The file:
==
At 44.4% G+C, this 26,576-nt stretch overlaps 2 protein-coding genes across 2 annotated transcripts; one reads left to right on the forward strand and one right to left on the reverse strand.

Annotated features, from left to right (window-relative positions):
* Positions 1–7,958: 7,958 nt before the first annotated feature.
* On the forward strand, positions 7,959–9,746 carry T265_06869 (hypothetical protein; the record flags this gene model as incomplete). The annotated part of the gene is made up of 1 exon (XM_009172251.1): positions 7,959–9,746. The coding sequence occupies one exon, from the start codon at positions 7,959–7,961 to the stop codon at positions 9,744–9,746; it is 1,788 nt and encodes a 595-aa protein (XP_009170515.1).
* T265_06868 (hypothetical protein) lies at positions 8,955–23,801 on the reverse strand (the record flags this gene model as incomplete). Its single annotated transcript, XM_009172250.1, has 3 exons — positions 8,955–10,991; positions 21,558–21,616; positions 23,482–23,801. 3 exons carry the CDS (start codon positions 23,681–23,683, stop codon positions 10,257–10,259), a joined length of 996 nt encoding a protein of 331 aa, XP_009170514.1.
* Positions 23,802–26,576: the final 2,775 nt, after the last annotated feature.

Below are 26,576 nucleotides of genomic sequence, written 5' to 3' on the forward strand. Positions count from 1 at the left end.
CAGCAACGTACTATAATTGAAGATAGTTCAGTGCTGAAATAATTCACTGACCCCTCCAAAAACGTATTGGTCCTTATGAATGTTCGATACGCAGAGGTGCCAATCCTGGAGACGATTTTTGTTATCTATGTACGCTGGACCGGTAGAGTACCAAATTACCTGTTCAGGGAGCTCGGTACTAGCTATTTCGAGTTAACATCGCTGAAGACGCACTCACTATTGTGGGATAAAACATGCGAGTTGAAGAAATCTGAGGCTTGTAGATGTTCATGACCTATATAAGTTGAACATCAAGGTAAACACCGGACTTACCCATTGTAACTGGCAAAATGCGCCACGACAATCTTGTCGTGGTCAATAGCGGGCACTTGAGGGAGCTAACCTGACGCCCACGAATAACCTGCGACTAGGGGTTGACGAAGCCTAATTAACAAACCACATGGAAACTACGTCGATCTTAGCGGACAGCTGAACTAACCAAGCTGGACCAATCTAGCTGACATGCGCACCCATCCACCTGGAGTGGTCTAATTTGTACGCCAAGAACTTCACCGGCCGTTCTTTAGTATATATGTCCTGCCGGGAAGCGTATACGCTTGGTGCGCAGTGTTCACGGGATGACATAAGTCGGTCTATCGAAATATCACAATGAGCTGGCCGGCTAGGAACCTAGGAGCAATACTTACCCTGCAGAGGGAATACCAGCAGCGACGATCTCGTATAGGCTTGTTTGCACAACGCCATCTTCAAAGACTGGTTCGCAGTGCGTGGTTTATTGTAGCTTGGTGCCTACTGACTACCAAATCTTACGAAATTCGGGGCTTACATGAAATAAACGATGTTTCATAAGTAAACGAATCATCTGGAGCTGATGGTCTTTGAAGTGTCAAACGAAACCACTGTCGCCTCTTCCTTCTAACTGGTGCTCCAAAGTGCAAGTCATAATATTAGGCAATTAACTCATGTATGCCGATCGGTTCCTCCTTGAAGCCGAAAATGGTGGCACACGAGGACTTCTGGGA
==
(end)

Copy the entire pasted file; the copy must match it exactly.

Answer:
At 44.4% G+C, this 26,576-nt stretch overlaps 2 protein-coding genes across 2 annotated transcripts; one reads left to right on the forward strand and one right to left on the reverse strand.

Annotated features, from left to right (window-relative positions):
* Positions 1–7,958: 7,958 nt before the first annotated feature.
* On the forward strand, positions 7,959–9,746 carry T265_06869 (hypothetical protein; the record flags this gene model as incomplete). The annotated part of the gene is made up of 1 exon (XM_009172251.1): positions 7,959–9,746. The coding sequence occupies one exon, from the start codon at positions 7,959–7,961 to the stop codon at positions 9,744–9,746; it is 1,788 nt and encodes a 595-aa protein (XP_009170515.1).
* T265_06868 (hypothetical protein) lies at positions 8,955–23,801 on the reverse strand (the record flags this gene model as incomplete). Its single annotated transcript, XM_009172250.1, has 3 exons — positions 8,955–10,991; positions 21,558–21,616; positions 23,482–23,801. 3 exons carry the CDS (start codon positions 23,681–23,683, stop codon positions 10,257–10,259), a joined length of 996 nt encoding a protein of 331 aa, XP_009170514.1.
* Positions 23,802–26,576: the final 2,775 nt, after the last annotated feature.

Below are 26,576 nucleotides of genomic sequence, written 5' to 3' on the forward strand. Positions count from 1 at the left end.
CAGCAACGTACTATAATTGAAGATAGTTCAGTGCTGAAATAATTCACTGACCCCTCCAAAAACGTATTGGTCCTTATGAATGTTCGATACGCAGAGGTGCCAATCCTGGAGACGATTTTTGTTATCTATGTACGCTGGACCGGTAGAGTACCAAATTACCTGTTCAGGGAGCTCGGTACTAGCTATTTCGAGTTAACATCGCTGAAGACGCACTCACTATTGTGGGATAAAACATGCGAGTTGAAGAAATCTGAGGCTTGTAGATGTTCATGACCTATATAAGTTGAACATCAAGGTAAACACCGGACTTACCCATTGTAACTGGCAAAATGCGCCACGACAATCTTGTCGTGGTCAATAGCGGGCACTTGAGGGAGCTAACCTGACGCCCACGAATAACCTGCGACTAGGGGTTGACGAAGCCTAATTAACAAACCACATGGAAACTACGTCGATCTTAGCGGACAGCTGAACTAACCAAGCTGGACCAATCTAGCTGACATGCGCACCCATCCACCTGGAGTGGTCTAATTTGTACGCCAAGAACTTCACCGGCCGTTCTTTAGTATATATGTCCTGCCGGGAAGCGTATACGCTTGGTGCGCAGTGTTCACGGGATGACATAAGTCGGTCTATCGAAATATCACAATGAGCTGGCCGGCTAGGAACCTAGGAGCAATACTTACCCTGCAGAGGGAATACCAGCAGCGACGATCTCGTATAGGCTTGTTTGCACAACGCCATCTTCAAAGACTGGTTCGCAGTGCGTGGTTTATTGTAGCTTGGTGCCTACTGACTACCAAATCTTACGAAATTCGGGGCTTACATGAAATAAACGATGTTTCATAAGTAAACGAATCATCTGGAGCTGATGGTCTTTGAAGTGTCAAACGAAACCACTGTCGCCTCTTCCTTCTAACTGGTGCTCCAAAGTGCAAGTCATAATATTAGGCAATTAACTCATGTATGCCGATCGGTTCCTCCTTGAAGCCGAAAATGGTGGCACACGAGGACTTCTGGGA